Humanities critics can suck it.

I looked into what professional genealogists charge, and numbers ranged as high as $80 an hour. That seemed more than my market could potentially bear, I figured, especially since I lack the appropriate credentialing. So I charge half of that, and people pay it. It never fails to amaze me that people barely blink that I’m charging $40 an hour, or $375 for a ten-hour chunk. They hand over their Ancestry credentials (so far all of my clients have an account) and I dig in. Rates are higher if I have to use my own account, which is currently dormant. I may increase them to $50 for new clients this spring, after I do more research.

I’ve had three clients so far. People call me in for a range of reasons. Some have family mysteries they want help with. I’ve teased out a family’s complicated moving patterns and offered interpretations grounded in general US history for them. I’ve helped decipher nineteenth-century language choices. I’ve located a rabbi who was ministering in Brooklyn–a lost link in a family chain–on behalf of another. Most recently, I worked with a client whose family stretched back to Puritan settlement in Massachusetts. Family branches fought on both sides of the Civil War, and one side was deeply entrenched in propagating slavery.

I pull no punches and hide no truths. If your past is dark, that’s what I’m going to tell you.

I love this gig.

I love it so much I’m doing some consulting–albeit rarely–during the academic year. People are often surprisingly vulnerable during the searching process; they’re sharing intimate parts of their family histories, their pain.  It’s an honor to bear witness to them and to help people process their pasts.

Plus, they like to brag: my current client delights in telling her friends she’s meeting with her own personal genealogist. I only hope they book me, too.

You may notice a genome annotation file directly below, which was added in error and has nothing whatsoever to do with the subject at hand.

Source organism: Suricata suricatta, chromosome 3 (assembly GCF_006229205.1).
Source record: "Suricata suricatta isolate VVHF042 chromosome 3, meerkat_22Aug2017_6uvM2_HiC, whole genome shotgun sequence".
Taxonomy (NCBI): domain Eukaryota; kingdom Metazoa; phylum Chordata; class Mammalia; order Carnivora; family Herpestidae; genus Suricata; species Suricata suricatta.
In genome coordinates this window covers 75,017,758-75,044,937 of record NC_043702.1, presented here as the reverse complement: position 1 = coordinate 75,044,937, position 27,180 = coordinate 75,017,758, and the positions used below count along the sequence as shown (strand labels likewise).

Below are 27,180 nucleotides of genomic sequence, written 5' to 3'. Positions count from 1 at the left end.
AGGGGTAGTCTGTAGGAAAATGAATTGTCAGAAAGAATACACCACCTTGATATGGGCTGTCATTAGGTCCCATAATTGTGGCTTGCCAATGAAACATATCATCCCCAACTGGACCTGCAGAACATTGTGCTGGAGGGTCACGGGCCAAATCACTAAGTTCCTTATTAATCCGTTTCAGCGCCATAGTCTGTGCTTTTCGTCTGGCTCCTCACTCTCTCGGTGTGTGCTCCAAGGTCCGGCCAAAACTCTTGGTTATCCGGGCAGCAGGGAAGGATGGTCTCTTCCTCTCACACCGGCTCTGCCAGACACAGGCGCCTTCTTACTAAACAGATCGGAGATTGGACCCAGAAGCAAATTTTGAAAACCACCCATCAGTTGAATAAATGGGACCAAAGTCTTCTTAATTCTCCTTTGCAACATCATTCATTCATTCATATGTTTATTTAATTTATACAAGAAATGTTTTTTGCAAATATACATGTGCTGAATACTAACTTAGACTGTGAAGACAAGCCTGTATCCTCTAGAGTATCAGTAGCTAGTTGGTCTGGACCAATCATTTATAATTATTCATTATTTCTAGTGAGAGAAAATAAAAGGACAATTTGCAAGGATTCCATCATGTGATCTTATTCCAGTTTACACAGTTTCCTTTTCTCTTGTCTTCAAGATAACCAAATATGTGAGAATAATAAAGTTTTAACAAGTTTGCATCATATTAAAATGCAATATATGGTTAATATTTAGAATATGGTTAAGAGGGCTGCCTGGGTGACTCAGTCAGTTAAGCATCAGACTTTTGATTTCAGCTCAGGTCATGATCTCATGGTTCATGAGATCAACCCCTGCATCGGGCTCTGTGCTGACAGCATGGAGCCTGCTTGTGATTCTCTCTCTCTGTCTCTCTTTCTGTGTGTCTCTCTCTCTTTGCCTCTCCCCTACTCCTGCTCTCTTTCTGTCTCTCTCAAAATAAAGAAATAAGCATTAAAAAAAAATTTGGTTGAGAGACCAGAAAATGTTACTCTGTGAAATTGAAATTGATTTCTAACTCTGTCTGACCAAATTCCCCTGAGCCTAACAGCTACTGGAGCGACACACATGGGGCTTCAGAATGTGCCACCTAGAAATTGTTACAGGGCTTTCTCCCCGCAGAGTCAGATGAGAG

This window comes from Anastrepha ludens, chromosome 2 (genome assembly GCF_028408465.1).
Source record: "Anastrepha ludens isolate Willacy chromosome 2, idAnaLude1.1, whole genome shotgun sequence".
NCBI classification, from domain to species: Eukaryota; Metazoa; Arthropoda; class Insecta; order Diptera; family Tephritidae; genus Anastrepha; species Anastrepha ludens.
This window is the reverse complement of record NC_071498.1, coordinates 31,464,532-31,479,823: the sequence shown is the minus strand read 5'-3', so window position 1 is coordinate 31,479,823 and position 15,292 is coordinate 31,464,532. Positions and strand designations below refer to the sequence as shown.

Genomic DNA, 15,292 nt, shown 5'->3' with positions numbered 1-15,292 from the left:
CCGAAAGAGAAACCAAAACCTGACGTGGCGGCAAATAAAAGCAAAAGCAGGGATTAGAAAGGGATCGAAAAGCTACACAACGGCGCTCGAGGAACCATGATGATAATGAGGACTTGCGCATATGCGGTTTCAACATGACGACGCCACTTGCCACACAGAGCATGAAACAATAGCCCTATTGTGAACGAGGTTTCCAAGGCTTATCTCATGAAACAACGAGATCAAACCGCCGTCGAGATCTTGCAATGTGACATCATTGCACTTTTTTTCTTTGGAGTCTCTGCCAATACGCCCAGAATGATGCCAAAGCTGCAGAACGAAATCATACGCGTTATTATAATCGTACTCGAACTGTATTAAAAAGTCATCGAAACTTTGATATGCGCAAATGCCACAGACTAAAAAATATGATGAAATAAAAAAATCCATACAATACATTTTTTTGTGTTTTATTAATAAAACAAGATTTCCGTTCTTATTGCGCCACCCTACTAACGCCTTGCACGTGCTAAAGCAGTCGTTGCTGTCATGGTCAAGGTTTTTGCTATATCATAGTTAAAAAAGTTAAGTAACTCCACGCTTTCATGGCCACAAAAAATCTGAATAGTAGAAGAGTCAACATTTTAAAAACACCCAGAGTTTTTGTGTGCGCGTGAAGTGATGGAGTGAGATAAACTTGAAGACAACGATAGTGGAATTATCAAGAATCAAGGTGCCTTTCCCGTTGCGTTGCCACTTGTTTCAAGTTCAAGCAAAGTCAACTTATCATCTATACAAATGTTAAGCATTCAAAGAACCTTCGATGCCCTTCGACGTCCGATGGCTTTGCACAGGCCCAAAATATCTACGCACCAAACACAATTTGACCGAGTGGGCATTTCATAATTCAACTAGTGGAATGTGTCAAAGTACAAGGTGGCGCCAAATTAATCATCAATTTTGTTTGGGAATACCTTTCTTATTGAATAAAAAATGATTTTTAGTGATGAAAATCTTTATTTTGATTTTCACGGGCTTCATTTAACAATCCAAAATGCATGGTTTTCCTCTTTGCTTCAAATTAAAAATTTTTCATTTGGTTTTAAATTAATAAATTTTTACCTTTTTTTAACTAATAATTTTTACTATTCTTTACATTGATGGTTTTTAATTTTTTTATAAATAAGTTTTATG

My goal is to turn this little enterprise into something that yields at least $10k/year. I’ve made over $2k this year and I haven’t put much into marketing it. My goal was $1k, so I’m doing a smashing job. The three jobs I’ve had came through a single FB post on a local page: a woman who saw it told her friend who hired me, and she told two friends who hired me. Three of those setups a year would put me over the moon and close to goal. One of my current clients will join me for a presentation at the local library next spring that I hope will yield more clients.

Shameless plug:

If you’d like to work with me on tracing your family heritage, let me know! I’ll send you the link to my personal site and credentials once you check out as a non-bot non-threatening actually interested human. While there are some things–like sorting your family photos–I cannot do online, I can search and communicate with you easily by phone and by email. I can’t promise all the results you might want, but I’m a tenacious digger with a keen sense of seeing where clues lead. Want your own history detective? Hire me.


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Well, If it isn’t another white man with a gun

By now you’d have to live under a rock to have missed this week’s edition of “there’s a mass shooting, but let’s not talk about it.” Once again, a young white man obtained military-style weapons and took his rage out on innocent people. And while we’ve all offered Hopes and Prayers (trademark pending) and wrung our hands over the State of the World, I’d say it’s safe we stop here and wait until next week to start the cycle again. If I sound cynical, it’s because I am. As a nation we refuse to discuss the actual factors these things have in common and so we insist there’s nothing we can do. Tho there is.

Probably by now you’ve seen that the shooter this week had a domestic violence record. We know that many if not most of the men who propagate these kinds of massacres have some history of hitting their partners, who are overwhelmingly women. We know that men who hit women often do so out of rage, out of a sense of ownership, and because violence is a means of demonstrating power. Similar things could be said of why people shoot up innocents–it’s about anger, power. We know that there’s a whole culture in the US of men who feel entitled to women’s time, attention, and genitals, and who fly into a rage when they feel they’re not getting their due (see MRA douchebags). Similarly, these men seem to feel entitled to shoot up others in their anger. We have what’s called a correlation here–men who perpetuate massacres often hit their wives and girlfriends. This is not to say that domestic violence alone isn’t a problem that needs eradication on its own merits–it absolutely does–but that there’s also a predictor here that our society is ignoring.